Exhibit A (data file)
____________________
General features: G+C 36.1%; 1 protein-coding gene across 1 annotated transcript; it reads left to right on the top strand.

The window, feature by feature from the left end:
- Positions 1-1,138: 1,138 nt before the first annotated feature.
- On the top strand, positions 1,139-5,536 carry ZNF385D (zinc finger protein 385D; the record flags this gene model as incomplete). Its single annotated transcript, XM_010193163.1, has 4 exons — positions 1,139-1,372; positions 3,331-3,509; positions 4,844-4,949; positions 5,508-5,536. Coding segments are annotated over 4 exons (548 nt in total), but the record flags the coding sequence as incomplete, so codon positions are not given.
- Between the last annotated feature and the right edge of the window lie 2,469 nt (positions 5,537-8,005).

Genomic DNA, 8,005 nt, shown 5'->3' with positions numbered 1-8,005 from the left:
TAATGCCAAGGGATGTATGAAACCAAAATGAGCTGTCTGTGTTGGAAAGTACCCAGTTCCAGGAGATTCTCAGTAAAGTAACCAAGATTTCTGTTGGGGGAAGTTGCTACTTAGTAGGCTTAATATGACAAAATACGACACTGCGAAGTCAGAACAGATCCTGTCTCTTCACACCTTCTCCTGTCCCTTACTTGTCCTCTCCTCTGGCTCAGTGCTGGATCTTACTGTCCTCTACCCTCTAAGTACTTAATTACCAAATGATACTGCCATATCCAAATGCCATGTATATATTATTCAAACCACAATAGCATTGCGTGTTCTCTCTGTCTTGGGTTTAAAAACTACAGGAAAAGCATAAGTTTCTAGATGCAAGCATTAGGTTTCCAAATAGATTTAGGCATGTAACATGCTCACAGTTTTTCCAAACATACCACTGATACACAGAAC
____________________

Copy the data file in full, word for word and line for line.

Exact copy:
General features: G+C 36.1%; 1 protein-coding gene across 1 annotated transcript; it reads left to right on the top strand.

The window, feature by feature from the left end:
- Positions 1-1,138: 1,138 nt before the first annotated feature.
- On the top strand, positions 1,139-5,536 carry ZNF385D (zinc finger protein 385D; the record flags this gene model as incomplete). Its single annotated transcript, XM_010193163.1, has 4 exons — positions 1,139-1,372; positions 3,331-3,509; positions 4,844-4,949; positions 5,508-5,536. Coding segments are annotated over 4 exons (548 nt in total), but the record flags the coding sequence as incomplete, so codon positions are not given.
- Between the last annotated feature and the right edge of the window lie 2,469 nt (positions 5,537-8,005).

Genomic DNA, 8,005 nt, shown 5'->3' with positions numbered 1-8,005 from the left:
TAATGCCAAGGGATGTATGAAACCAAAATGAGCTGTCTGTGTTGGAAAGTACCCAGTTCCAGGAGATTCTCAGTAAAGTAACCAAGATTTCTGTTGGGGGAAGTTGCTACTTAGTAGGCTTAATATGACAAAATACGACACTGCGAAGTCAGAACAGATCCTGTCTCTTCACACCTTCTCCTGTCCCTTACTTGTCCTCTCCTCTGGCTCAGTGCTGGATCTTACTGTCCTCTACCCTCTAAGTACTTAATTACCAAATGATACTGCCATATCCAAATGCCATGTATATATTATTCAAACCACAATAGCATTGCGTGTTCTCTCTGTCTTGGGTTTAAAAACTACAGGAAAAGCATAAGTTTCTAGATGCAAGCATTAGGTTTCCAAATAGATTTAGGCATGTAACATGCTCACAGTTTTTCCAAACATACCACTGATACACAGAAC